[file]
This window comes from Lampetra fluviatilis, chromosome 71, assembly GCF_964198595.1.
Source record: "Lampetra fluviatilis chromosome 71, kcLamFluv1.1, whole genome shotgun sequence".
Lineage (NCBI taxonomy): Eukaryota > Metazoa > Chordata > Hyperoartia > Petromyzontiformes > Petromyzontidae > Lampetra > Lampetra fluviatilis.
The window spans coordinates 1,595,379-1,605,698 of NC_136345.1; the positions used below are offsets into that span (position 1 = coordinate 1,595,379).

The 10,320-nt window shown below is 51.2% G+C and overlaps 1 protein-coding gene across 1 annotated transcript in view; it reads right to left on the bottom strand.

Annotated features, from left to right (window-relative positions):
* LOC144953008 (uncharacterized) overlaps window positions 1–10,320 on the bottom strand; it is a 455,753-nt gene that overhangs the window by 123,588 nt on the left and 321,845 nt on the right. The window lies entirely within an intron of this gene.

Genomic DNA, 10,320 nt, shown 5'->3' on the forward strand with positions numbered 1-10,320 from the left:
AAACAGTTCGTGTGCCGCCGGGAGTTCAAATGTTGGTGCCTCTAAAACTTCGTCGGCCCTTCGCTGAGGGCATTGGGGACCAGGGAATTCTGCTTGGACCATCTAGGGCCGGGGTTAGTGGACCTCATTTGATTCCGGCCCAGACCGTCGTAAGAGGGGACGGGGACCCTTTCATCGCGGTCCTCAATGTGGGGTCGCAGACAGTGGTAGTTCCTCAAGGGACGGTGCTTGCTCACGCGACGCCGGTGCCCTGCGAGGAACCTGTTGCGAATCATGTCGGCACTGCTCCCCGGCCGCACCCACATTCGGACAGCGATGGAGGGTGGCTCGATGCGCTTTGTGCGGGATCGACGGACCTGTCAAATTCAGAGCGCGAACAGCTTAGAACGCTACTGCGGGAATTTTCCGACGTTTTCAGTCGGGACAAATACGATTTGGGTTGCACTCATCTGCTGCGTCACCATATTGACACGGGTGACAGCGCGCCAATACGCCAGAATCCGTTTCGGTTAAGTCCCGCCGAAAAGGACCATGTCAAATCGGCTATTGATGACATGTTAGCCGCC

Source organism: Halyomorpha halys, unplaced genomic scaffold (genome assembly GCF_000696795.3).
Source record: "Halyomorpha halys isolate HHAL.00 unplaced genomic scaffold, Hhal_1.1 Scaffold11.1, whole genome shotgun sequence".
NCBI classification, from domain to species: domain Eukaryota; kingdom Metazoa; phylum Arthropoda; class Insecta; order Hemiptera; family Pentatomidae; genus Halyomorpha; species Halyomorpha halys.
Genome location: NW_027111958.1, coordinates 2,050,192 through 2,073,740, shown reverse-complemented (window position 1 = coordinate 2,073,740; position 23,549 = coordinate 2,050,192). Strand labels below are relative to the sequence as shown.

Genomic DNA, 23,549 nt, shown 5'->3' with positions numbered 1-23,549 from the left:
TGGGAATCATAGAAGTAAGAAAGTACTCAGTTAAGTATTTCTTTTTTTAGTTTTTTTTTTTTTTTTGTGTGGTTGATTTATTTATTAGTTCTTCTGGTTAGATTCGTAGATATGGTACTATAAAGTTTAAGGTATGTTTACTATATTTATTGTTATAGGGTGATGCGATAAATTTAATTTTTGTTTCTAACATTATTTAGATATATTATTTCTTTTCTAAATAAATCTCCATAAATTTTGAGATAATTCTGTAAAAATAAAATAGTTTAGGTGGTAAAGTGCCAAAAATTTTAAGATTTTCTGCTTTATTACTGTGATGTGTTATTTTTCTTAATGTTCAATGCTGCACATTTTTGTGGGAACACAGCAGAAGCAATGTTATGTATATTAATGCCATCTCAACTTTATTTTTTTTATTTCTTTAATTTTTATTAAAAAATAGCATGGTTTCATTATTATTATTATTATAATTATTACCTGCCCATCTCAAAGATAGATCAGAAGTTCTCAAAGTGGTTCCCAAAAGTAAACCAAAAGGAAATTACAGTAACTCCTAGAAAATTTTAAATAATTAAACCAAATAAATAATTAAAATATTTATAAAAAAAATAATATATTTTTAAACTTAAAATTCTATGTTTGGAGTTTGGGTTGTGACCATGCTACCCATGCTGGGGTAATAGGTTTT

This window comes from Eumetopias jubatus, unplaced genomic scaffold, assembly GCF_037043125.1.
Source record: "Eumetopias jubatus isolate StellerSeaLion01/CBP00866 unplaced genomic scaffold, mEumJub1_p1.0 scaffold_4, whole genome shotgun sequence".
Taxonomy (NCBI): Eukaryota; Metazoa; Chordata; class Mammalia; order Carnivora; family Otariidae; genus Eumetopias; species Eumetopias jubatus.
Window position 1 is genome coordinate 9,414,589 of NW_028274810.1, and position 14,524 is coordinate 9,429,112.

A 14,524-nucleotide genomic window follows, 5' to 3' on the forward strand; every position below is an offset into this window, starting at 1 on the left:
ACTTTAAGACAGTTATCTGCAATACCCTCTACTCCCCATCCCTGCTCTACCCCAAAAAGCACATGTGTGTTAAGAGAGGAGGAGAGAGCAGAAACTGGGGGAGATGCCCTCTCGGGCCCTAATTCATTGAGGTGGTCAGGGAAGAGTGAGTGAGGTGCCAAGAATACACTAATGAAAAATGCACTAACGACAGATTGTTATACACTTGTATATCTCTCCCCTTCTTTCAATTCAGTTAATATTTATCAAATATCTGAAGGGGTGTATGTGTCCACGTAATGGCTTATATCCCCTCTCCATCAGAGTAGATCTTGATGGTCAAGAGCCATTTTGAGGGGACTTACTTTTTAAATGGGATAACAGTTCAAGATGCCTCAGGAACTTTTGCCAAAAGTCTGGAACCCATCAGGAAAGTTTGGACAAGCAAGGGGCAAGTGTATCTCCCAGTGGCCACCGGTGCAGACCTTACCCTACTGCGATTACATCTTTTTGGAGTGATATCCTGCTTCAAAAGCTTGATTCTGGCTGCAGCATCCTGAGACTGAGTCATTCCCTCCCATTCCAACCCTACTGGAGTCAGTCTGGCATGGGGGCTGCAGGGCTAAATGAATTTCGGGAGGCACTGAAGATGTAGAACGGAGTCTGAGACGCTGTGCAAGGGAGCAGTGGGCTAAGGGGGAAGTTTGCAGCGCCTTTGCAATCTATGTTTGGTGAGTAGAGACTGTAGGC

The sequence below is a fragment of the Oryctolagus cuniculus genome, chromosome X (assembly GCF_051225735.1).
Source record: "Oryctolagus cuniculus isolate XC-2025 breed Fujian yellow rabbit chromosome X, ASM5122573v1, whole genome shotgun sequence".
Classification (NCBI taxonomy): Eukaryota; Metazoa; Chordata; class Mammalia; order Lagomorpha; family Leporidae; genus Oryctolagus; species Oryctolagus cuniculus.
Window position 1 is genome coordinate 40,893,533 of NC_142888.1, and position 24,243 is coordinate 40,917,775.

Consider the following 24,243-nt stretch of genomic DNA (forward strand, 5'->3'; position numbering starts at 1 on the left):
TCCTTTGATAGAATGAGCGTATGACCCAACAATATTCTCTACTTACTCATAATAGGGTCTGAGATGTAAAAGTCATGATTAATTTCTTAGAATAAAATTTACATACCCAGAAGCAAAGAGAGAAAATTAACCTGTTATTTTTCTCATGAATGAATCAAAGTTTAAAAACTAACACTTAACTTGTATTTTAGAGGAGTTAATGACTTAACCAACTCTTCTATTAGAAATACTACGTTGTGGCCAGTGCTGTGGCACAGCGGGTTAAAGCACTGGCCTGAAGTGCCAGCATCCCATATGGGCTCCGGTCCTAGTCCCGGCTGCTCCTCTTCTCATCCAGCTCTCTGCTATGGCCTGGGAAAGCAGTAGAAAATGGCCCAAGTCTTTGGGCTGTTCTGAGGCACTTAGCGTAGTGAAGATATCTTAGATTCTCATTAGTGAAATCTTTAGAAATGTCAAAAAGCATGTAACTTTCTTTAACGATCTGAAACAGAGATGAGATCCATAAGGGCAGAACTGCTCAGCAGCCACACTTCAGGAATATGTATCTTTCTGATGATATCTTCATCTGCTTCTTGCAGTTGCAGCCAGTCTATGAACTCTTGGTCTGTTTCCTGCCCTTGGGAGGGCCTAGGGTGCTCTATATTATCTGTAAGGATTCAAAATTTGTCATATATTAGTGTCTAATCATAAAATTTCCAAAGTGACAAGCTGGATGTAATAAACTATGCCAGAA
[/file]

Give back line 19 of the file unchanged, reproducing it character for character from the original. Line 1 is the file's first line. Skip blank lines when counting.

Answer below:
Window position 1 is genome coordinate 9,414,589 of NW_028274810.1, and position 14,524 is coordinate 9,429,112.